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Sandy Hook mother says Buffalo shooting victims' families need support "after the cameras leave"

Sandy Hook mother on Buffalo shooting
Sandy Hook mother Nelba Márquez-Greene on how to support families of Buffalo shooting 05:42

Still grieving, family members of the ten Black people massacred at a Buffalo supermarket called on the country to confront and stop racist violence. 

The alleged shooter appeared in court Thursday as a grand jury indicted him on first-degree murder, which covers all 10 deaths. Prosecutors say he could face hate crime and domestic terrorism charges. 

Some relatives of the victims, including the eldest daughter of 86-year-old victim Ruth Whitfield, held a press conference after the court session. Robin Harris, Whitfield's daughter, struggled for words as she recounted how the night of the shooting, they were supposed to go see a musical together. 

Buffalo Supermarket Shooting Food Desert
Robin Harris, the daughter of Ruth Whitfield, speaks during a press conference outside the Antioch Baptist Church on Thursday, May 19, 2022, in Buffalo, N.Y. Joshua Bessex / AP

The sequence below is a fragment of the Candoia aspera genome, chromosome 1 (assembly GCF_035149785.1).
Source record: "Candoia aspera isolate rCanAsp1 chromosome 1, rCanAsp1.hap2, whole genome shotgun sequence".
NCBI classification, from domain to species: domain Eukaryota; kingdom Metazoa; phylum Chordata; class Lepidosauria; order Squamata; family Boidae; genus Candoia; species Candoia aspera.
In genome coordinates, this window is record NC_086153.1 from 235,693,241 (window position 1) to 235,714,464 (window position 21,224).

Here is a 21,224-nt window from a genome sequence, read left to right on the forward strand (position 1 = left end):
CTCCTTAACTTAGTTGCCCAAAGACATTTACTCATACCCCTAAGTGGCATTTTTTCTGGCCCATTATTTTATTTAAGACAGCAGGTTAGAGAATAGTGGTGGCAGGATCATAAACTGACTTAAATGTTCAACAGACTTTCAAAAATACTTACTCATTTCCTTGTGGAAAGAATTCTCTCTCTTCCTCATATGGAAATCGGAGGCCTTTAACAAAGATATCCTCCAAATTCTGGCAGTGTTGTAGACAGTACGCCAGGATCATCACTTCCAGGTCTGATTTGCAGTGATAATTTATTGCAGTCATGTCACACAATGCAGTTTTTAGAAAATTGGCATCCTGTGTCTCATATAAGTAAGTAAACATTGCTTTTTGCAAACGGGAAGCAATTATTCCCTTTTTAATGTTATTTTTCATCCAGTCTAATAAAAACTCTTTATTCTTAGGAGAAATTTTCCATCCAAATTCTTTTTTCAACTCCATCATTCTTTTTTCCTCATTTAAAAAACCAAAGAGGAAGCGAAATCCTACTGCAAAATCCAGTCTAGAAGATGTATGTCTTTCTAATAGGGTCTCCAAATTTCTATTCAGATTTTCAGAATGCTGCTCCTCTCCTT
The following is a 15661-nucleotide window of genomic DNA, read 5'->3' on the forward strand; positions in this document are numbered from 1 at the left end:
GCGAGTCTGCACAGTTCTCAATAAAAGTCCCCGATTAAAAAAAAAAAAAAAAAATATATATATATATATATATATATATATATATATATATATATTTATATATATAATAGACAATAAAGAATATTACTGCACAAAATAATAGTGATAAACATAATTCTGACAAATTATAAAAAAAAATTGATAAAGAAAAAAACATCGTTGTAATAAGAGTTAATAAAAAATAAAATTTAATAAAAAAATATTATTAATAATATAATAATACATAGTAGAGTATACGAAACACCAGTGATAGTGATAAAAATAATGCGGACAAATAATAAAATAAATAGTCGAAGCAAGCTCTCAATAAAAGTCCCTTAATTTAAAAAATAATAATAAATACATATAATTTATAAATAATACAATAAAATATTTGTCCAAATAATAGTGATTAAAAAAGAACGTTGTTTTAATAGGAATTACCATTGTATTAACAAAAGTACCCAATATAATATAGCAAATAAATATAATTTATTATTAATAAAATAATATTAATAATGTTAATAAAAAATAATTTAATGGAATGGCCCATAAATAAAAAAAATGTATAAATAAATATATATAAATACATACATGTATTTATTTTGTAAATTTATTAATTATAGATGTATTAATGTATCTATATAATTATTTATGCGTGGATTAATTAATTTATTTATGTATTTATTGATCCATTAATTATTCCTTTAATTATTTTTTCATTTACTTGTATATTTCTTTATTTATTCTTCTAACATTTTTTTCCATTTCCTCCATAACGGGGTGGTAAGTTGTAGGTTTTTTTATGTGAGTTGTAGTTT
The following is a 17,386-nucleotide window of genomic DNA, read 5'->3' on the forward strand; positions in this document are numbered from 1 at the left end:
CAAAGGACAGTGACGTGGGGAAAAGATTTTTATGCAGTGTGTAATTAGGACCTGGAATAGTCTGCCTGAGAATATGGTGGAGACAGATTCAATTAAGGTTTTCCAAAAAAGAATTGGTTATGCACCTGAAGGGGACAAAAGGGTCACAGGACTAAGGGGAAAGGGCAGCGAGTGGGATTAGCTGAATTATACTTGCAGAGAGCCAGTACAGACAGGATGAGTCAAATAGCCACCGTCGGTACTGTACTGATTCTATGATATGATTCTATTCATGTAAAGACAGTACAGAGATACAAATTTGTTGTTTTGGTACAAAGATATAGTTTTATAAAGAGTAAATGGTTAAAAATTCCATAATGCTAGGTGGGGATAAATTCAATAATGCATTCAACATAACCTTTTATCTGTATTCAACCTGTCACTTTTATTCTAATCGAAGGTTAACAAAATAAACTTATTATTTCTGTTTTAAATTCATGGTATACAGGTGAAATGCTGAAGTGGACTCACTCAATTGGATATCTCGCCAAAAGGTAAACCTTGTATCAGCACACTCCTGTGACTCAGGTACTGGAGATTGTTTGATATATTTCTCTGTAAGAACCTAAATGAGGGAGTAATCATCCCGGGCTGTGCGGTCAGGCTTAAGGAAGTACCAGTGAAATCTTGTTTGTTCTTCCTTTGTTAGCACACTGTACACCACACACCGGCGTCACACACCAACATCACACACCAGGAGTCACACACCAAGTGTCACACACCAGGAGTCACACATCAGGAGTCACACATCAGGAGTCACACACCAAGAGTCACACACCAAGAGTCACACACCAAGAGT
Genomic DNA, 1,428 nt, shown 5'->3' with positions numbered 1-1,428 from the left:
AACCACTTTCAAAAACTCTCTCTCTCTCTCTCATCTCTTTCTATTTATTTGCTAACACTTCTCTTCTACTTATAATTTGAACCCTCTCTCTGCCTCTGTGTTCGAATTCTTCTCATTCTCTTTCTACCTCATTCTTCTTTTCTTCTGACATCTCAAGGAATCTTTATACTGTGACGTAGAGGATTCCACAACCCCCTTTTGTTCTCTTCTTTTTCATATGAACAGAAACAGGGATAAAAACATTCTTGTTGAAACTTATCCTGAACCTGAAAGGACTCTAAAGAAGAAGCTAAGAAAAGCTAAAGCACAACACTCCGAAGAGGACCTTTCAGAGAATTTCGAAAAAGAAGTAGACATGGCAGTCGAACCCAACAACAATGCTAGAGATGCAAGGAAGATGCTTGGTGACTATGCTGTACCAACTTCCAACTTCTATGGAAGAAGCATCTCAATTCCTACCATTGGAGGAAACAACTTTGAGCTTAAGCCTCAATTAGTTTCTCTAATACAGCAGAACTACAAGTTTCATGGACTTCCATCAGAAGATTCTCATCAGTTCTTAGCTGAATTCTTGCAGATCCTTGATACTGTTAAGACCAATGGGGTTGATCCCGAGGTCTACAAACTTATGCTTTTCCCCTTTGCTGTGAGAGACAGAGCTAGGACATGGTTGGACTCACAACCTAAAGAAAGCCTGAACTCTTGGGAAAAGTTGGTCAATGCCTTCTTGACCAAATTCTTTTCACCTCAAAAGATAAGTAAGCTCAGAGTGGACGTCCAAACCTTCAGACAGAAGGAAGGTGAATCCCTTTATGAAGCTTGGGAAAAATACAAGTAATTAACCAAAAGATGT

"That racist young man took my mother away. She was my best friend. What am I to do? What am I supposed to do now?" she said. 

For the victims' families, this week has been filled with a steady stream of prayer in and around Buffalo.  

APTOPIX Connecticut School Shooting
Ana Marquez-Greene was killed during the mass school shooting at Sandy Hook Elementary School in 2012  Jessica Hill / AP

The support of the community during times of tragedy is something that Nelba Márquez-Greene knows something about. She was the mother of Ana Grace, one of the 20 children killed in the Sandy Hook Elementary School shooting in 2012.

Márquez-Greene told "CBS Mornings" that right now the victims' families need community support. 

"We need to be better at finding ways to support families even after the cameras leave," she said. 

"You are never going to say the right thing but you do need to show up. That's something my son said to me. He said 'I don't remember who was there in those early days, I just remember who showed up," she added.  

Márquez-Greene said her message to the families is that although it feels like all is lost, they need to continue on for their families. 

"We need you to be here, we need you to be here for your families and you deserve healing in your life," she said. 

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